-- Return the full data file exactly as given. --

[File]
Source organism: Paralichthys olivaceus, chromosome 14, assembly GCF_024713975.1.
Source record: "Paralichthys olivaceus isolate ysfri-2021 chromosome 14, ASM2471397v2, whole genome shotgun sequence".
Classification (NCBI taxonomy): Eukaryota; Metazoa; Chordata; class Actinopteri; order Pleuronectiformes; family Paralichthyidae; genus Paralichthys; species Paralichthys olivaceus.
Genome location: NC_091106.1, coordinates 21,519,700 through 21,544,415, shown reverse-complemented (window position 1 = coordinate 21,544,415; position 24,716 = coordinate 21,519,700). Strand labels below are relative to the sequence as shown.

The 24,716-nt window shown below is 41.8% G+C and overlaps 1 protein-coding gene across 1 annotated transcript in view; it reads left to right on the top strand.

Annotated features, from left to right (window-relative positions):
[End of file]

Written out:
Source organism: Paralichthys olivaceus, chromosome 14, assembly GCF_024713975.1.
Source record: "Paralichthys olivaceus isolate ysfri-2021 chromosome 14, ASM2471397v2, whole genome shotgun sequence".
Classification (NCBI taxonomy): Eukaryota; Metazoa; Chordata; class Actinopteri; order Pleuronectiformes; family Paralichthyidae; genus Paralichthys; species Paralichthys olivaceus.
Genome location: NC_091106.1, coordinates 21,519,700 through 21,544,415, shown reverse-complemented (window position 1 = coordinate 21,544,415; position 24,716 = coordinate 21,519,700). Strand labels below are relative to the sequence as shown.

The 24,716-nt window shown below is 41.8% G+C and overlaps 1 protein-coding gene across 1 annotated transcript in view; it reads left to right on the top strand.

Annotated features, from left to right (window-relative positions):